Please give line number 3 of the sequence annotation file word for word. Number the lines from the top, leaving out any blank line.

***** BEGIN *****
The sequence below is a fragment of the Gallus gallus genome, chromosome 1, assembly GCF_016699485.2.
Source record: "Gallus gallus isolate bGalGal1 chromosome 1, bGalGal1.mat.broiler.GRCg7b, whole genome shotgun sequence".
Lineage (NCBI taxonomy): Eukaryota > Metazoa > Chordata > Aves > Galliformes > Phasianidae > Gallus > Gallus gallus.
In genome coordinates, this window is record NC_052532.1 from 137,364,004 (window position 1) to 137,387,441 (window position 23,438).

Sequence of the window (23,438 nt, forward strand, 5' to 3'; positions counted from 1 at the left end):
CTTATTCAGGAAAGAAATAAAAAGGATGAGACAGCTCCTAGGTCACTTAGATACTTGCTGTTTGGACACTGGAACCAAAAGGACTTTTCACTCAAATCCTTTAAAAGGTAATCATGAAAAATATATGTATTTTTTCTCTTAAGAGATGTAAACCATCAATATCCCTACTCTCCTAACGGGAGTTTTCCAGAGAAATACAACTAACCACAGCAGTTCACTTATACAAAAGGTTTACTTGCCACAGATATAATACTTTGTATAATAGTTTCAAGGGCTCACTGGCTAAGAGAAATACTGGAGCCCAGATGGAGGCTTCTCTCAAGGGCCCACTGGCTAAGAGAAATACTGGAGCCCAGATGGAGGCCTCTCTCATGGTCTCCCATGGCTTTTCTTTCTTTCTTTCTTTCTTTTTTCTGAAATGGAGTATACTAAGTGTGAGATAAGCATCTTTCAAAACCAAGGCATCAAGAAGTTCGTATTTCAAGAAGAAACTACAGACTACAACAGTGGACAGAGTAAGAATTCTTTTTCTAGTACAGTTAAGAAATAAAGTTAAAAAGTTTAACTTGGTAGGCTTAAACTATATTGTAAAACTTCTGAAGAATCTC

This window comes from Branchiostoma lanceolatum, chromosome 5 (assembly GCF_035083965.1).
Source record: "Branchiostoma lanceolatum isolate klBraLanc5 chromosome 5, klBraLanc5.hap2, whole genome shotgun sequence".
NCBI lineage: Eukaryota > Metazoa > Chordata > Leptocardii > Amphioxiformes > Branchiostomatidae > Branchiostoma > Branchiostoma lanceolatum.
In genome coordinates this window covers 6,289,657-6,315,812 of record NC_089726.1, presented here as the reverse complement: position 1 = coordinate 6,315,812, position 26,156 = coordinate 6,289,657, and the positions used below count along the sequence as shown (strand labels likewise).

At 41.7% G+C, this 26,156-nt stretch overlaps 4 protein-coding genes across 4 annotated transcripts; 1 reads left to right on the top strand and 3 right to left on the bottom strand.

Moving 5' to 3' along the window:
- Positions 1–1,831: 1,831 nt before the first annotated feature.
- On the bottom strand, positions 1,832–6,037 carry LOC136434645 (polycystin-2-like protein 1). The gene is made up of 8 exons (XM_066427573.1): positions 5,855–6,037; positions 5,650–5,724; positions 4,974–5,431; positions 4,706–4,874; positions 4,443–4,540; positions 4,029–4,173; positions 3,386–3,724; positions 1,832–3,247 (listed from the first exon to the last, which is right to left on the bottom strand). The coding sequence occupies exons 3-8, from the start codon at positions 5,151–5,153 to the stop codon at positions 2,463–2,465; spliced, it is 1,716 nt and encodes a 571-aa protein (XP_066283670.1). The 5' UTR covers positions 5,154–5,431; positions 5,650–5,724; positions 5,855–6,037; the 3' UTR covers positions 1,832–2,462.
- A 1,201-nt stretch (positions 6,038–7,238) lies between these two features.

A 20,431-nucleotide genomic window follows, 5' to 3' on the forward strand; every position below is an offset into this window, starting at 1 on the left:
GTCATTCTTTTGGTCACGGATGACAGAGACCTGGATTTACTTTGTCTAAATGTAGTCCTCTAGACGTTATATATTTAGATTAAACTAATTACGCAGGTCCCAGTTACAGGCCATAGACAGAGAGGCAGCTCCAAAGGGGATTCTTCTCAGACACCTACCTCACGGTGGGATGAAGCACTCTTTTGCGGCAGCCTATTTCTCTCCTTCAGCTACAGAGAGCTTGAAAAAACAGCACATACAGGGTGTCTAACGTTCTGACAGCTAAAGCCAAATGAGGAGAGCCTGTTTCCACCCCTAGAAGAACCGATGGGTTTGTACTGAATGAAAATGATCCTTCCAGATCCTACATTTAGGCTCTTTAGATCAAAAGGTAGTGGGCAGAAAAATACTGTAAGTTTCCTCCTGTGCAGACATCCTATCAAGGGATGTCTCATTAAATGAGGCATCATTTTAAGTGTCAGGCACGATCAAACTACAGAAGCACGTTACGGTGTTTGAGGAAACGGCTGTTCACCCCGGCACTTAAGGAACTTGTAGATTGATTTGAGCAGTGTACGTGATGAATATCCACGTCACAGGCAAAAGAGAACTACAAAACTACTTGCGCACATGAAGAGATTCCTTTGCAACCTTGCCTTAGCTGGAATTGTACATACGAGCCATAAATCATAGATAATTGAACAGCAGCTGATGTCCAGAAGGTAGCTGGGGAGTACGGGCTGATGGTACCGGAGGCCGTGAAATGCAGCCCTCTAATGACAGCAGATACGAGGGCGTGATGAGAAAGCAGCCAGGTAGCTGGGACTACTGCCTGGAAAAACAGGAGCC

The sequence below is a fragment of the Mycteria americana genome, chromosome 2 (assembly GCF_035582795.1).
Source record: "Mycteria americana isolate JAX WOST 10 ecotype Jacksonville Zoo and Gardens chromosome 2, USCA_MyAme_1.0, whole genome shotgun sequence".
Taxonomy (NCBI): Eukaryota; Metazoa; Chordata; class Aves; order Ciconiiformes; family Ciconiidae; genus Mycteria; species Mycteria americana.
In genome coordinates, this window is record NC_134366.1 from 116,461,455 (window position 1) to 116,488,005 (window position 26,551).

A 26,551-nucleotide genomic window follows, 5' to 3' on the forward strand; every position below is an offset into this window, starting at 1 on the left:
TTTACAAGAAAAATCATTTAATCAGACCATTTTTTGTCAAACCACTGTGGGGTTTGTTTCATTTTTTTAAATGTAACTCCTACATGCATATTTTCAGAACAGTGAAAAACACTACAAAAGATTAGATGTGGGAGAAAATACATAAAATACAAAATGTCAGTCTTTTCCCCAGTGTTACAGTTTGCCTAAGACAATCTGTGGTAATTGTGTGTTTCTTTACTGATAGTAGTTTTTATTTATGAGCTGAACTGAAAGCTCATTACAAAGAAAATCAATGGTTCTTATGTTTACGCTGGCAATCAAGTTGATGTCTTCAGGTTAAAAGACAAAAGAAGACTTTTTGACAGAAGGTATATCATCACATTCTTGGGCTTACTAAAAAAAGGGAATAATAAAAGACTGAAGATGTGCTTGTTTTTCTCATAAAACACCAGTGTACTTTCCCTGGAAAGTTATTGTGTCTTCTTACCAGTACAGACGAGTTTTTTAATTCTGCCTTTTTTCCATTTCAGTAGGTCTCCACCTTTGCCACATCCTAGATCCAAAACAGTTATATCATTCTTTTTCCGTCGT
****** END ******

Lineage (NCBI taxonomy): Eukaryota > Metazoa > Chordata > Aves > Galliformes > Phasianidae > Gallus > Gallus gallus.